A Time for Thanks

A Time For Thanks

As we near the Thanksgiving holiday, it is traditional to look back at the year and think about what we’re thankful for. At Commuting Solutions, we have had a year full of partnerships, programs and people that we are so thankful to work with. 2018 involved much collaboration around our advocacy work.

Collaboration in Advocacy

We kicked off the year with a massive partnership to host our Transportation Matters Business Initiative with local chambers of commerce and economic development partners in the communities in the northwest metro region. It was an amazing opportunity to build relationships with business leaders and residents and to hear their input to the Northwest Area Mobility Study (NAMS).

Building on this momentum, Commuting Solutions continued to work with and collaborate with the US 36 Mayors & Commissioners Coalition (US 36 MCC) to advocate for the northwest metro region. When the Let’s Go, Colorado campaign and CDOT announced they were making a list of projects throughout Colorado that would receive funding if Proposition 110 passed in November, they fought for the northwest metro region. The Coalition worked tirelessly to ensure that our projects would be on the list because the northwest metro region hasn’t gotten our fair share of transportation investments.

As we move past the 2018 midterm elections and continue to look for ways to fund vital transportation infrastructure investments in our region, we continue to be grateful to have such a strong and dedicated partner in the US 36 MCC. While it will be a rough road ahead, we have no doubt that together we can accomplish our goals and bring innovative and sustainable transportation options to the northwest metro region.

Our Guiding Force

We are also grateful to our Board of Directors who bring together public and private sector individuals who are passionate about our mission. It is with their wisdom, dedication and guidance that Commuting Solutions’ continues to be an invaluable resource for the northwest metro region. We were reminded of their commitment at our annual strategic planning retreat in October. Together, they planned for the next three years and set the stage for our capacity building priorities.

Last, but certainly not least, we are grateful and thankful every day for you, our members, the commuters and residents of the northwest metro region. Without you, we would have no inspiration or motivation for the work we do to improve traffic congestion, air quality and the lives of everyone who lives here. So thank you for you continued support and we promise to continue advocating for our region and to bring innovative transportation solutions to all who live here.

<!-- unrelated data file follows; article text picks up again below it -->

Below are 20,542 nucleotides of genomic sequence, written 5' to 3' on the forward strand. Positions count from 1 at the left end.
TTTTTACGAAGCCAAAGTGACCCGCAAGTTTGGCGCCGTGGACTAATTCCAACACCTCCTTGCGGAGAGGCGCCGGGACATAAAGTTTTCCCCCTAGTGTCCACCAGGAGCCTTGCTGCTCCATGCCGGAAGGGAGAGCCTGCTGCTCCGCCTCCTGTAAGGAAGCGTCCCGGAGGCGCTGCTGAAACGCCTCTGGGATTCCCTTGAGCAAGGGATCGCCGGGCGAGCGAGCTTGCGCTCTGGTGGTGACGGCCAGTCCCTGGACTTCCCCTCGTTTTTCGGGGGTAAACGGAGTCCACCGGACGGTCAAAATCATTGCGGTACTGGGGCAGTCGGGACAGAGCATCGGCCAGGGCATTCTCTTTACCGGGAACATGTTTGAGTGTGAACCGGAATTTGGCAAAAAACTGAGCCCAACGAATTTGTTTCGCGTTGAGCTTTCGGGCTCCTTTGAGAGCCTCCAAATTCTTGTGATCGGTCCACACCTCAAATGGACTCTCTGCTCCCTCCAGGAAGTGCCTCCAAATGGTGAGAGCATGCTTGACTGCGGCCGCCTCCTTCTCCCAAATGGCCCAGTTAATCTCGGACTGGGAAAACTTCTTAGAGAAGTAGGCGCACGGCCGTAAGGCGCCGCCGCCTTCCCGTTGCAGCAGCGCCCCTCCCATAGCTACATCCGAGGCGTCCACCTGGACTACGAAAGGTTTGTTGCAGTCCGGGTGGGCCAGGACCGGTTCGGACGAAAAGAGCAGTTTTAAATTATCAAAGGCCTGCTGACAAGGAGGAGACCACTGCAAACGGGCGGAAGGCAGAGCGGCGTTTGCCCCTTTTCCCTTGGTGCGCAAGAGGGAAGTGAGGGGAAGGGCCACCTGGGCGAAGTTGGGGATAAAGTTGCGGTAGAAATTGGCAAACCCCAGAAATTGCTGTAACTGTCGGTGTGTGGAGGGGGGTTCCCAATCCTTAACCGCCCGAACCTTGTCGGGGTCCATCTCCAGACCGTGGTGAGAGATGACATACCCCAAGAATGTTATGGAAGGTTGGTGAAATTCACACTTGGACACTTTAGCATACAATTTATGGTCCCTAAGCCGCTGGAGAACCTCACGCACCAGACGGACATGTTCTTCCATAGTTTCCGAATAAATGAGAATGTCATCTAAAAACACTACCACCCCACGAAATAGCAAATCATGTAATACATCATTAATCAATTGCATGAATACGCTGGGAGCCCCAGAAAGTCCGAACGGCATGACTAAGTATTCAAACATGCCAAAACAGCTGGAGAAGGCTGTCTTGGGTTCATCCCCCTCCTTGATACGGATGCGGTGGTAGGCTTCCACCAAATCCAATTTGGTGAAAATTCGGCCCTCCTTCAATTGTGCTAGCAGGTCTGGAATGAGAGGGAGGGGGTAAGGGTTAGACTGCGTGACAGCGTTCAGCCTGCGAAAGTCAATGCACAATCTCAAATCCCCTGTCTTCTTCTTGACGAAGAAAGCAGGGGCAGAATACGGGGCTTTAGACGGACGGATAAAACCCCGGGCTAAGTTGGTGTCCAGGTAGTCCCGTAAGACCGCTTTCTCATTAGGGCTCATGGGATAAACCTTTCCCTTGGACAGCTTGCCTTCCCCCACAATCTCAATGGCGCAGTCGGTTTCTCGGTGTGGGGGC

Why We’re Voting For Proposition 110 (And You Should Too!)

 

Why #voteYESon110 This November

It’s midterm election season and we are all being bombarded with campaign messages telling us to vote yes or no on different propositions or who to support for governor. It can be overwhelming and sometimes those messages don’t always tell us what we need to know to make the most informed decision possible when we vote.

This year, you’ll be faced with two diametrically opposed propositions for how transportation in Colorado should be funded in the coming years: Proposition 109, or Fix Our Damn Roads, and Proposition 110, better known as Let’s Go, Colorado.

The Propositions Summed Up

Proposition 109 asks voters to approve bonding $3.5 billion to fund specified road and bridge expansion, construction and maintenance and repair projects throughout the state. This money would be repaid by taking money out of the state budget.

In contrast, Proposition 110 asks voters to approve a 0.62% sales tax increase that would sunset in 20 years to start working on the $9 billion backlog of transportation projects throughout the state of Colorado. The revenue from the sales tax would be divided between state and local governments. 45% would go to the Colorado Department of Transportation and the State Highway Fund, 20% would be allocated to county governments, 20% to local governments, and 15% would go towards a state multimodal fund.

Why 110?

When looking at each proposition, it does initially appear as if both could remedy the transportation problems we have in the state of Colorado. However, Proposition 110 provides a much more holistic approach to addressing the funding issues we’re currently facing.

Proposition 110 not only seeks to fix the current problems we’re facing with our transportation infrastructure but seeks to provide our state with funding to address our growing population and our needs for the next 20 years. Proposition 109 only provides enough funding to repair our small percentage of our current roads and build new lanes. That is not going to be enough to keep up with our growing population and increased road use.

The allocation of funding that Proposition 110 suggests is an intentional way of addressing that different cities and counties throughout the state have vastly different transportation needs and priorities. In the northwest metro region, we are looking to improve our transit and other multimodal options and increase the capacity of our roads to address our drastically growing population. In other regions of the state, they need to make essential repairs to their existing roadways.

Sean Duffy, a spokesperson for the Let’s Go, Colorado campaign, emphasized this point, telling the Westword publication that, “That’s why we’re trying to reach folks all over the state, whose needs have been neglected for too long and have to be addressed. This has social and economic and quality-of-life impact, and we’ve got to get serious about it.”

CDOT has a statewide approved project lists that would receive funding if the ballot measure is passed. For the northwest metro region, the list includes State Highway 119, State Highway 7, State Highway 287 and the US 36 & Sheridan Underpass. These are just the projects on the statewide project list; local and county governments will have funds to allocate to their own projects. The US 36 Mayors & Commissioners Coalition proposed projects to the statewide list that had been approved in 2014 through the Northwest Area Mobility Study (NAMS).